Holiday shopping month long sale season may dilute
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Holiday shopping month long sale season may dilute the impact of Black Friday retailers hype up what they claim are the best deals.

Retailers’ full-year sales can be boosted by about 20% during the November-December gift-buying months combined.

A trade group for the retail industry, the National Retail Federation, expects holiday sales to increase 4% this year (not adjusted for inflation), slower than the 5.4% increase in 2022.

Compared to Black Friday, Grey Friday is more like Thanksgiving. In this year’s Black Friday, the power has been diluted again. There is no longer a sense of urgency or excitement.

In the past, if shoppers wanted to take advantage of those discounts, they had to wake up early and set up camp outside their favorite stores, so that they could be among the first in to pick up so-called “doorbuster” specials, the extra-juicy discounts that were offered only for a limited time to attract early Black Friday shoppers.

Since online shopping gained popularity, this shopping bonanza has undergone a noticeable evolution, especially among younger consumers.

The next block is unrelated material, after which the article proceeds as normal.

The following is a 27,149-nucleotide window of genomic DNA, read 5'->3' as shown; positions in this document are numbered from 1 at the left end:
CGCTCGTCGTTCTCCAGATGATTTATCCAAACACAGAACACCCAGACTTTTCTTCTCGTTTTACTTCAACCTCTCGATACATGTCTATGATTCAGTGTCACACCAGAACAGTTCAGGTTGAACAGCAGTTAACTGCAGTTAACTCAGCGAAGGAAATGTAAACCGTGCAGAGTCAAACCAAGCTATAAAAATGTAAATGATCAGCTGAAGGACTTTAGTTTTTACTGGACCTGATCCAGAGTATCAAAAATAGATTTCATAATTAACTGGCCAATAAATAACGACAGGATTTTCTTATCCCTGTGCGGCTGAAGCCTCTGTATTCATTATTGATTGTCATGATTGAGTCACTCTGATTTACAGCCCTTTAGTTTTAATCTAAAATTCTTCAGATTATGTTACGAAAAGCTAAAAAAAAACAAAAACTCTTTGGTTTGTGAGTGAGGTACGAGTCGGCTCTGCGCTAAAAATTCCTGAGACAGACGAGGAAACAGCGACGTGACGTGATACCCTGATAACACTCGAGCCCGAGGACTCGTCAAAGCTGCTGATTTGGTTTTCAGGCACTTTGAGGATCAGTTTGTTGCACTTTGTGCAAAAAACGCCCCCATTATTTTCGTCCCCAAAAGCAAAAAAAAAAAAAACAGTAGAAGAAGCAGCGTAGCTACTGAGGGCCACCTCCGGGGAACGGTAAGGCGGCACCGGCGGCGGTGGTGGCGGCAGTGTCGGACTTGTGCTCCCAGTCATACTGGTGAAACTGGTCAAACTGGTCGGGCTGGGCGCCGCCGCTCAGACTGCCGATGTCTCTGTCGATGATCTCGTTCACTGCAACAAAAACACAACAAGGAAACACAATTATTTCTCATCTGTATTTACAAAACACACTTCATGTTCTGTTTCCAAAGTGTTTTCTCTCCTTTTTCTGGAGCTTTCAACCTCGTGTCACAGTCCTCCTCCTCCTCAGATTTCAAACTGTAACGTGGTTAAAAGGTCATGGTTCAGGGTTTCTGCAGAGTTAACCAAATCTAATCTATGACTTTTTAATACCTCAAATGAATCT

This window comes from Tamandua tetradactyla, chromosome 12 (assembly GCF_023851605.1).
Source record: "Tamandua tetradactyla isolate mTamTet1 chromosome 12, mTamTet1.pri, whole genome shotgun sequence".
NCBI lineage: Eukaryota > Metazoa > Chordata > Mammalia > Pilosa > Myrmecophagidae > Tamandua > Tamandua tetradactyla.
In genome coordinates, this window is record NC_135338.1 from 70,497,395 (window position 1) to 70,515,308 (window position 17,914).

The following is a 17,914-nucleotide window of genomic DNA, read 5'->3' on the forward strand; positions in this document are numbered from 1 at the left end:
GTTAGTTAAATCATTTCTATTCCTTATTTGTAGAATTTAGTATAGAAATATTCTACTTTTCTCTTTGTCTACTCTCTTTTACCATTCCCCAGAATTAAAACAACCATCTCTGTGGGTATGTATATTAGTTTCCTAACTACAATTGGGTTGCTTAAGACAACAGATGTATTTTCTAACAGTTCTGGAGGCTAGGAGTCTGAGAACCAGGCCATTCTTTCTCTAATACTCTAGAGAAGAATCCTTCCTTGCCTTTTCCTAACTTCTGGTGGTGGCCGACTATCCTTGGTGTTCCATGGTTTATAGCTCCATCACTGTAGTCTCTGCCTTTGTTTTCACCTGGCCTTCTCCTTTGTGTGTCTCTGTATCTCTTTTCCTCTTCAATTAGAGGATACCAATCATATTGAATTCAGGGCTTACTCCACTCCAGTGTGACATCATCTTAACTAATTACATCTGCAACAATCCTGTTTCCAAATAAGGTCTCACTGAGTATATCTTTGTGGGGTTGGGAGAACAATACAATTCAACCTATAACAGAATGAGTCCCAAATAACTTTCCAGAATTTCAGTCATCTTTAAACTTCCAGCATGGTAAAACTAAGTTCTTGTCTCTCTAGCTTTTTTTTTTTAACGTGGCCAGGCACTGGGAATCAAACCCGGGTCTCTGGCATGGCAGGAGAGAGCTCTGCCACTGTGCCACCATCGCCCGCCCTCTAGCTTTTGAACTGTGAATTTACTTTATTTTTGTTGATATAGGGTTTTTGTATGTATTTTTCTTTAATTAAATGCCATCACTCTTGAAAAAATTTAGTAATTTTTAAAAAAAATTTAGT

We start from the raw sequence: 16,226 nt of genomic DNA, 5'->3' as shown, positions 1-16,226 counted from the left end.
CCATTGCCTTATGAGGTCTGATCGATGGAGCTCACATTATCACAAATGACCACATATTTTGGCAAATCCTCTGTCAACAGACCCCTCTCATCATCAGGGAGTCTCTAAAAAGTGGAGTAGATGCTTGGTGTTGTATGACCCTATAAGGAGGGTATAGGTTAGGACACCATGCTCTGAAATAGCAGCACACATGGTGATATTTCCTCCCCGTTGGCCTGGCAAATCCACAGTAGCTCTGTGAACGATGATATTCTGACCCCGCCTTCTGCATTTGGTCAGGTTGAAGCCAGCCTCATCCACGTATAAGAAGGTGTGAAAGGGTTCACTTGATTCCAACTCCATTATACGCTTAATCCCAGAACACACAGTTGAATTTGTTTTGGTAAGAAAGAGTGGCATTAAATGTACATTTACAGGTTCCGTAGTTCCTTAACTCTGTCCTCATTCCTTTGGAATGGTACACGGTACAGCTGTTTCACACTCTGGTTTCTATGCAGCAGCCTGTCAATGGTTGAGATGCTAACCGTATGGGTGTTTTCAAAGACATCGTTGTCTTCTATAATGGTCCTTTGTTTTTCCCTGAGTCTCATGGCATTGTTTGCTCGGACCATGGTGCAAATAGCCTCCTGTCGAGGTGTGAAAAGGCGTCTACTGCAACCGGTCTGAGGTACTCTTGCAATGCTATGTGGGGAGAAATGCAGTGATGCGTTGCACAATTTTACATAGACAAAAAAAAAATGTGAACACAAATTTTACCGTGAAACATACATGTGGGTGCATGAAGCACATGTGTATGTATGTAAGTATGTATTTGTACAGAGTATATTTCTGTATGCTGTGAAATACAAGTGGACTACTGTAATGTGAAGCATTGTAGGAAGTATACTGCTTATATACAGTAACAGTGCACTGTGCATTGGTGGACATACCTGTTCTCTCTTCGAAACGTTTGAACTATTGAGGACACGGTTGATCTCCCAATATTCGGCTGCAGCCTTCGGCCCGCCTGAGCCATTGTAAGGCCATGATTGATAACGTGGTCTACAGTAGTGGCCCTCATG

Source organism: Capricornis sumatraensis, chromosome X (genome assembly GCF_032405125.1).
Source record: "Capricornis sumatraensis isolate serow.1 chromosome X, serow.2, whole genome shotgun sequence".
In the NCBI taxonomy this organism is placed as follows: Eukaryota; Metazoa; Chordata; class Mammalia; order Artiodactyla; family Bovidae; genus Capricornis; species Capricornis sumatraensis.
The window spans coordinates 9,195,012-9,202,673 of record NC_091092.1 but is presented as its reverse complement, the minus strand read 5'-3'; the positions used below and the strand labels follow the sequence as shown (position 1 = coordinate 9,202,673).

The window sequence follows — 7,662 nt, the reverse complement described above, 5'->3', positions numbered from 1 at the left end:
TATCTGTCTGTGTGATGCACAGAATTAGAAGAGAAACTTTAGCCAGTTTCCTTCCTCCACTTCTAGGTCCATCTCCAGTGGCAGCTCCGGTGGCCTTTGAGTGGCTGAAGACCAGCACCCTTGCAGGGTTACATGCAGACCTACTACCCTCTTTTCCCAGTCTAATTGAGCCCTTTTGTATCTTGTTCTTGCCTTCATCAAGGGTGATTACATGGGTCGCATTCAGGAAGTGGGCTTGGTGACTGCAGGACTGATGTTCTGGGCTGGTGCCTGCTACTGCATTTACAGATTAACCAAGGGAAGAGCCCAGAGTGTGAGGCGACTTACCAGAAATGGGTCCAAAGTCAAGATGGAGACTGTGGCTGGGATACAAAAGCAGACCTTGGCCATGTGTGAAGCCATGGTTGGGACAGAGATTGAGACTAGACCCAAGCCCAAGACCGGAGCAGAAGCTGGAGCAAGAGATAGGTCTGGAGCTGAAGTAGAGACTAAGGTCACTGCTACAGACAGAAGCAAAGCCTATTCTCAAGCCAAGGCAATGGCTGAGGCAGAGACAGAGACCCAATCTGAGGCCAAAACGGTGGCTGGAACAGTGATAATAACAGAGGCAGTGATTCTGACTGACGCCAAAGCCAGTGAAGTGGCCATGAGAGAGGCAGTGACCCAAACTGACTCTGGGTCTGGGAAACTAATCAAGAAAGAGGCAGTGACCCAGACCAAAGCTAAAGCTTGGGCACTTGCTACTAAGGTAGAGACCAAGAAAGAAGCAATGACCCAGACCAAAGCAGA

The quest for value still exists, but online shopping has changed the game so that one needs to take the time to do their research online and maybe venture into stores to find the best deal. The convenience of online value hunting has made value hunting easier,” Cohen explained.

Black Friday sales are not expected to be more aggressive than last year, according to Cohen.

As a result of this shift in sentiment about Black Friday, retailers have extended the one-day deal blitz into a weeklong or even monthlong event in order to jumpstart holiday shopping earlier amid concerns about consumers’ spending abilities as prices rise, student loan repayments resume, and interest and mortgage rates increase.